There was an interesting article the other day in the Wall Street Journal by Walter Russell Mead. “Both the EU and the U.S. made a historic blunder by underestimating Russia's reaction to the Ukrainian trade agreement”, he wrote. While “neither the American policy makers nor the European ones who stumbled into this bear trap are stupid”, he continued, there is a problem with their thinking “that has haunted Western statesmanship since 1989”: They believe that the end of the Cold War means the end of geopolitics.
I read the article on the Washington metro on my way to a couple of meetings downtown. And as I was reading, I thought about Secretary of State John Kerry and his effort to bring peace to Israel and Palestine. A possibly “obsessive” yet admirable effort, performed with intensity and determination.
Kerry’s chances for success are not great, as Shlomo Avineri pointedly explained last week. Palestinian President Mahmud Abbas, he wrote, “is an excellent partner for talks - as long as they are talks designed to lead Israel to make more and more concessions, and to put them in writing. Then, on one pretext or another, he is unwilling to sign and brings the negotiations to a halt”. Thus, it is almost a certainty that Kerry will produce a document, two-three weeks from now, following Prime Minister Netanyahu's visit to the White House next week. That the two sides – Israel and the Palestinian Authority - will eventually accept the document as a basis for further negotiations is also very likely (in regards to Israel, I’d say a certainty again). But it is not very likely that this document and the ensuing negotiations will produce a final agreement.
Yet why not try?
Ukraine might be one answer to the “why not?” question. Syria and Iran might be an answer too. In short - here we return to the point made in the Russell Mead analysis of how the US failed to respond properly to the moves made by Vladimir Putin in the Ukrainian crisis – because of their tendency not to think about geopolitics.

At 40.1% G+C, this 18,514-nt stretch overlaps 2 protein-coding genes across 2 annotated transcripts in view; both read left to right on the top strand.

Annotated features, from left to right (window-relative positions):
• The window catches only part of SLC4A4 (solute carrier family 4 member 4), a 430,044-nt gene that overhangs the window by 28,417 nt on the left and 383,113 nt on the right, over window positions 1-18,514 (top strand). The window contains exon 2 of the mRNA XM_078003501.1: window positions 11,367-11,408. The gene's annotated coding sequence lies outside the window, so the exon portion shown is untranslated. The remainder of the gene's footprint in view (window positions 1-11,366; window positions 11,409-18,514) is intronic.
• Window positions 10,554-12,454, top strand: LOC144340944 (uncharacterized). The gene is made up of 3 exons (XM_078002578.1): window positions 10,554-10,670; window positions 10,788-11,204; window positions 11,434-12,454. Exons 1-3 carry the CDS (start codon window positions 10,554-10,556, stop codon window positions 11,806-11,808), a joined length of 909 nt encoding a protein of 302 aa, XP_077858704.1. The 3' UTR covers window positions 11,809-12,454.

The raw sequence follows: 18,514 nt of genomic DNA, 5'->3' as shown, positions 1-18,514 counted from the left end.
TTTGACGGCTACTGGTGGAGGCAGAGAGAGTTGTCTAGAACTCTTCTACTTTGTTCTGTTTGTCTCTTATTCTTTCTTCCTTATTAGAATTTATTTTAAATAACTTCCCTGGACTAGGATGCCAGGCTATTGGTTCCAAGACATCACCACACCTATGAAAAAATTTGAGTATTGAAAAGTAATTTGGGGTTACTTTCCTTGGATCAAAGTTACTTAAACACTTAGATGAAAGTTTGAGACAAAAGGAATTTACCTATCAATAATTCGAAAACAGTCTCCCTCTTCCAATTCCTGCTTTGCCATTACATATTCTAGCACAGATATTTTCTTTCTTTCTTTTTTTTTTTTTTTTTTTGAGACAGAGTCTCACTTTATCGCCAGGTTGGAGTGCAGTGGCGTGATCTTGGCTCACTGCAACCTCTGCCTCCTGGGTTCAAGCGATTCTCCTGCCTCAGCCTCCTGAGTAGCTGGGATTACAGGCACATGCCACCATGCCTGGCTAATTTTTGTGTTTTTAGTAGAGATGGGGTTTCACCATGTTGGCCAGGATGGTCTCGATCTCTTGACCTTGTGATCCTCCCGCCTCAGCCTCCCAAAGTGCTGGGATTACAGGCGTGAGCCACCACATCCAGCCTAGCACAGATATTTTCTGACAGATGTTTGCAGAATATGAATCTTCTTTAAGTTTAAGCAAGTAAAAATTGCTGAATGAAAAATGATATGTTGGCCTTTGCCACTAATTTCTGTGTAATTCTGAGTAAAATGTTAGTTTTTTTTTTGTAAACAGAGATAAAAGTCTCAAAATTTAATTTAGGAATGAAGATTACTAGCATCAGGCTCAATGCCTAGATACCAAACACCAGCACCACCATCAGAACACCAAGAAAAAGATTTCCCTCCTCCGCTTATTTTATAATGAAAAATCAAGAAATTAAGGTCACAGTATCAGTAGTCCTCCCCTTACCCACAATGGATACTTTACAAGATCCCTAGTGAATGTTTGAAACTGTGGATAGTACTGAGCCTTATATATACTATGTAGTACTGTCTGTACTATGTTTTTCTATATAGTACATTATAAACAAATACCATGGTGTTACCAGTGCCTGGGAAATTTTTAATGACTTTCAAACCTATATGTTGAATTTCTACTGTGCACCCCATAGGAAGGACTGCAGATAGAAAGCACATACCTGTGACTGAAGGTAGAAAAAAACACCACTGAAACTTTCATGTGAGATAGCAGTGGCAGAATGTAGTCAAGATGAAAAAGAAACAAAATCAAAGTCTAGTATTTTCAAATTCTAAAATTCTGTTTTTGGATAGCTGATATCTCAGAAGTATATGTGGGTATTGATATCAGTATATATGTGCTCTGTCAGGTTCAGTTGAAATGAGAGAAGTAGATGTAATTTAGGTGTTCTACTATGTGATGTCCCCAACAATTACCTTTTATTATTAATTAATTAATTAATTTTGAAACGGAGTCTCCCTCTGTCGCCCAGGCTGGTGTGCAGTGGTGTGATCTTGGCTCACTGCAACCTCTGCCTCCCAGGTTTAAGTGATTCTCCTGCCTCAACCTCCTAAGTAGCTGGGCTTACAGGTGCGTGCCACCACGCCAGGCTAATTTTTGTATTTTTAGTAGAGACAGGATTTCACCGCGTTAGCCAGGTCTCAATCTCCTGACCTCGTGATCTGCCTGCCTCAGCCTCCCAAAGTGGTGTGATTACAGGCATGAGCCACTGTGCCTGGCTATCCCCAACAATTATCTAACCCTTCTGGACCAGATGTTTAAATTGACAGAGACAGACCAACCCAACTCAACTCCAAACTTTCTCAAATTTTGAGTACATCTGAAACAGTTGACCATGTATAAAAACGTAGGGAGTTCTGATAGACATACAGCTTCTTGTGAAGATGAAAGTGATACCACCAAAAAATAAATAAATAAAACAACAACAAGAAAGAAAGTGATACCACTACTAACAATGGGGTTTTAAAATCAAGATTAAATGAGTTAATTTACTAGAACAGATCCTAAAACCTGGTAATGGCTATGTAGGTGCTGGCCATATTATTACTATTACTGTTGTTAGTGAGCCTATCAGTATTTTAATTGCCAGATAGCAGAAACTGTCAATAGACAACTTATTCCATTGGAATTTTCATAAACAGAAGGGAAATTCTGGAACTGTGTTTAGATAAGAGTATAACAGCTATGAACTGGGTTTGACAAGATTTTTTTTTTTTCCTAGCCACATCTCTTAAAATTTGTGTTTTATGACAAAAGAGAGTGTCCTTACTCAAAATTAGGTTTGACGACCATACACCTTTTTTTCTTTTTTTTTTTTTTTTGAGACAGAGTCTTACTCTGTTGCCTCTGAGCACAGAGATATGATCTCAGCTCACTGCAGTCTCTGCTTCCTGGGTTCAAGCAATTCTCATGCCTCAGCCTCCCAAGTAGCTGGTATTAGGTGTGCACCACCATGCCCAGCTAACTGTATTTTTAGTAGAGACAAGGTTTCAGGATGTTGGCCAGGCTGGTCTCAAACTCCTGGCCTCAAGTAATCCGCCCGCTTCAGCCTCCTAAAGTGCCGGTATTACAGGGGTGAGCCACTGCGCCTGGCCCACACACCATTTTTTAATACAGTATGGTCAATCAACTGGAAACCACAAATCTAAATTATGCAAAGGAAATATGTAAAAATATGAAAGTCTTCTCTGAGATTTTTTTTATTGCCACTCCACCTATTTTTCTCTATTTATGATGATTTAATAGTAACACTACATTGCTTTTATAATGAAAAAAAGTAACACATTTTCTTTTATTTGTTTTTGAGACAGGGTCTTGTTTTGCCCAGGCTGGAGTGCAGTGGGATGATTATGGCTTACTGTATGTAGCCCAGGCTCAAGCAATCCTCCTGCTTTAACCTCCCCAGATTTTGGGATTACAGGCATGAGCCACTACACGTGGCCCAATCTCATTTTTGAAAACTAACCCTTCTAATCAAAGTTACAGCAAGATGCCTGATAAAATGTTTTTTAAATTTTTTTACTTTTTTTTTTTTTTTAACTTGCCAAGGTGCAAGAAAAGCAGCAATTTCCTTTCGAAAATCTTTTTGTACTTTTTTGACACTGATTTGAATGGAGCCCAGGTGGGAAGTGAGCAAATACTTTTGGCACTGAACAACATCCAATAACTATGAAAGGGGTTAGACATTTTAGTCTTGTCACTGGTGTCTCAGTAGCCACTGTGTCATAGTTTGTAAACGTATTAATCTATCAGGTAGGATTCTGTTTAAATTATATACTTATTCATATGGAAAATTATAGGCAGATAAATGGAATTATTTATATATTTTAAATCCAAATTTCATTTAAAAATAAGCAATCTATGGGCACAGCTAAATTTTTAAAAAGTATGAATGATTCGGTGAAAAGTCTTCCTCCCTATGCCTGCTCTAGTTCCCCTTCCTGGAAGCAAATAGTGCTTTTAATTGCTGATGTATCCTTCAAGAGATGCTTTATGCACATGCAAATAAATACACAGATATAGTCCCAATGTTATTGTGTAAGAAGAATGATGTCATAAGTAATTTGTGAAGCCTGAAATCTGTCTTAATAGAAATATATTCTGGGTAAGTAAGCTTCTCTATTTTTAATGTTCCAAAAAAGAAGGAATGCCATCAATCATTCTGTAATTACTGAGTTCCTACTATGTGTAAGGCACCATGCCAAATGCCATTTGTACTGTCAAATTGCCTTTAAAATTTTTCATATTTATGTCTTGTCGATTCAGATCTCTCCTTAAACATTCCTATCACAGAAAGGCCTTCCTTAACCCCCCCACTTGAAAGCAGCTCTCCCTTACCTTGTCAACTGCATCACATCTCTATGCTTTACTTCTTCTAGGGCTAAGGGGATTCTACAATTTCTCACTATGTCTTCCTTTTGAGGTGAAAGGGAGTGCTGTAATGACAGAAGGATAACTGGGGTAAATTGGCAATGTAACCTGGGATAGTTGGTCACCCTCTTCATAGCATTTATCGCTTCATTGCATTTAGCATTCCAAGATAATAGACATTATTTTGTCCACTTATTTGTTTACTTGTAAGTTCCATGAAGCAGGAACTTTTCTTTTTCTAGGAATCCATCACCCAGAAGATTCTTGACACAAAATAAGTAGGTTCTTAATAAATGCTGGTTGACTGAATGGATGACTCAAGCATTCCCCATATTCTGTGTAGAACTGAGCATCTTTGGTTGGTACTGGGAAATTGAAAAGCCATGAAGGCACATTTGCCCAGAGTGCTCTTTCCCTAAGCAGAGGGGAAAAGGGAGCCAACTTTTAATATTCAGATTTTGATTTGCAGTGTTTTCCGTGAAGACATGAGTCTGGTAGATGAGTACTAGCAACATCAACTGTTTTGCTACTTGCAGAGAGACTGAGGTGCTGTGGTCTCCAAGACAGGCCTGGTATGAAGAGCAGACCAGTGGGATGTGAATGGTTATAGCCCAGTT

Dealing with the Israeli-Palestinian peace process is a noble enterprise, it really is. But strategically, from an American viewpoint, it is wasting time on a relatively minor issue. More civilians were killed in the Ukraine in the last seven days than in Israel-Palestine (the West Bank) in the last seven years. More civilians are killed in Syria every month than in Israel-Palestine in the last ten years. So saving lives can’t be the motivation for solving the Israeli-Palestinian conflict. And neither can strategic considerations be the reason. True, Kerry correctly points to the fact that world leaders always push the US to “do something” about this conflict. So clearly, some leaders see this as an urgent enterprise. Yet it is not inconceivable that these are the same leaders who have replaced strategic thinking with what Russell Mead calls diplomacy “about order and norms” – leaders who lack in the setting of priorities. And they go to Kerry with such requests about Israel and Palestine because the US, for two and a half decades, was the greatest promoter of peace processing. The US was the one selling the world the idea of Israeli-Palestinian peace as an urgent and high priority matter, and it is now the one using the fact the world bought this idea to explain why it is even more urgent.
The fact remains: Israeli-Palestinian peace can be of great value and interest to Israelis and Palestinians. It is of little consequence to the rest of the world. The rest of the world needs an interventionist America where it counts, as Niall Ferguson explained in his own WSJ article (and I hope two WSJ links in one post won’t make it totally unacceptable to liberal readers). “Balance without an enforcer is almost inconceivable”, he writes. And hence, hoping for “an equilibrium developing between Sunni, or predominantly Sunni, Gulf states and Iran”, as President Obama did in his New Yorker interview, has no basis in reality. “The trouble with his analysis”, Ferguson writes, “is that it does not explain why any of the interested parties should sign up for his balancing act”. In fact, Ferguson is kinder with the president than most of the knowledgeable Washington players I met with on Friday, who believe that the president isn't playing for “equilibrium” and that he is simply running the clock out.